In their perceived habitat, a metalhead is a lone wolf, a vagabond, an unrepentant practitioner of anything and everything metal. But the moment you witness a metalhead disconnect from their controlled, brutish persona into a sappy, emotional being who makes meow meow noises at kitties in pet shop windows is the moment you realize that the savagery of metal is purely an illusion. Everyone who listens to metal is not a sociopathic caveman who hates your family and sacrifices stuff to whatever. If we’ve learned anything from Hesher or various episodes of Metalocalypse, metalheads are deeply sensitive souls who feel feelings. They cry at the end of The Notebook (I’ve seen this…twice), they stick up for people they care about, and they crumble at the sight of a fluffy kitty.
Alexandra Crockett, a photographer and doctoral student at the California School of Professional Psychology, has witnessed this softer side of the metalhead as well. After spending nearly 15 years in the Seattle metal scene, her visual documentation of extreme musicians and their kitty cat pals prompted the idea behind her upcoming book release Metal Cats, a 100-plus photo collection of metal’s most misanthropic figures and their cute, cuddly felines. Featuring members of Cattle Decapitation, Phobia, Morbid Angel, Napalm Death, Xasthur, and Skarp, the dynamic between metal’s most violent and domineering musicians and their furry kittehs are explored through 176 pages of adorable that destroys the stereotypical metalhead image we’ve come to accept.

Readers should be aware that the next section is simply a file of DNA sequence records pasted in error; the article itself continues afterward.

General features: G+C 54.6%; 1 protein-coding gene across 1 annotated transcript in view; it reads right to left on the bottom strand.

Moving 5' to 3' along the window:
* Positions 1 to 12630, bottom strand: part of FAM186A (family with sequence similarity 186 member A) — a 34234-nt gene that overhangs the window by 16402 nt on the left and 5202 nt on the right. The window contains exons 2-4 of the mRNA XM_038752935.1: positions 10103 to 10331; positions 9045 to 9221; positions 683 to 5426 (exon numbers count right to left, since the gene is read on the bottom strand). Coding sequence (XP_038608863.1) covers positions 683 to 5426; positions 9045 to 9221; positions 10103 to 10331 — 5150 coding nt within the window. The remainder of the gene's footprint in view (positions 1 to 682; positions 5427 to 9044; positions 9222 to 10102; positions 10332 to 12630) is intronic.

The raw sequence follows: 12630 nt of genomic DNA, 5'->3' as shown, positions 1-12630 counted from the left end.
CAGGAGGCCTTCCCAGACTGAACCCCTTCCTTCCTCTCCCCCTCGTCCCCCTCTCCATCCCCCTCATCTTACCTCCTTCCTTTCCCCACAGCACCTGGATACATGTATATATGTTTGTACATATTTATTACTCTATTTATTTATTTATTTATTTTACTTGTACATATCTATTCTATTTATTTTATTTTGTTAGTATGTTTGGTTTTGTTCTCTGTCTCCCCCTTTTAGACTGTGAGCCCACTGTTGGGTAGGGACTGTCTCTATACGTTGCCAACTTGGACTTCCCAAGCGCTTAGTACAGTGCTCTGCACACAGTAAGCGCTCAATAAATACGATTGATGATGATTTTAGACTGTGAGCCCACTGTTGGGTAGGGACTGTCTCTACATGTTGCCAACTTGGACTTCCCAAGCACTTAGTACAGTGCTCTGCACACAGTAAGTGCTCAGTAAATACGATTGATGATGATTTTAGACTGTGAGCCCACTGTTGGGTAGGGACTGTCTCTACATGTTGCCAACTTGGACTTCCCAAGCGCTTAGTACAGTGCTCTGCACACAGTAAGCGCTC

English singer Emmy The Great popped her Coachella cherry this year so we made her write about it.
In the week leading up to Coachella, I had a sick terrible feeling in my stomach. I don’t like going to stuff that I know nothing about, and I hate not knowing what to expect. I prefer being the person who tells people stuff. For example, I am so confident in my knowledge of Glastonbury that I keep a regular checklist of things to bring that I can circulate amongst Glastonbury virgins before the festival. I’m that girl. The idea of going to a brand new festival, in a desert, that I heard was hot as hell and incredibly expensive, was not attractive to me at all. Pathetically, the only thing stronger than my aversion to new experiences is FOMO. So it was that I found myself driving a rental car full of English people from LA to Palm Springs, chasing an experience that could possibly be dreadful, but at least would be the same dreadful experience that other people were having. God forbid someone on my Instagram should post a photo of a line for the porta potty that I didn’t have the chance to stand in.
So you could call my trip to Coachella a fact-finding mission. And yes, I did learn a lot. I learned a lot about naked human bodies, about celebrities, about myself. I saw some bands. Did I mention naked human bodies? I saw more of those.
Legend has it that Gene Simmons once said a great guitarist doesn’t play with his mind, but with his dick. Ron Jeremy—porn icon, cameo king, and classically trained musician—took this unbelievably far beyond the realm of metaphor on his first single, pounding his “schmeckle” on the keys of his piano while playing “1812 Overture.” You can take Ron Jeremy into the studio, but the studio will be subject to the whole Ron Jeremy experience as soon as he crosses its threshold. And that experience involves his penis.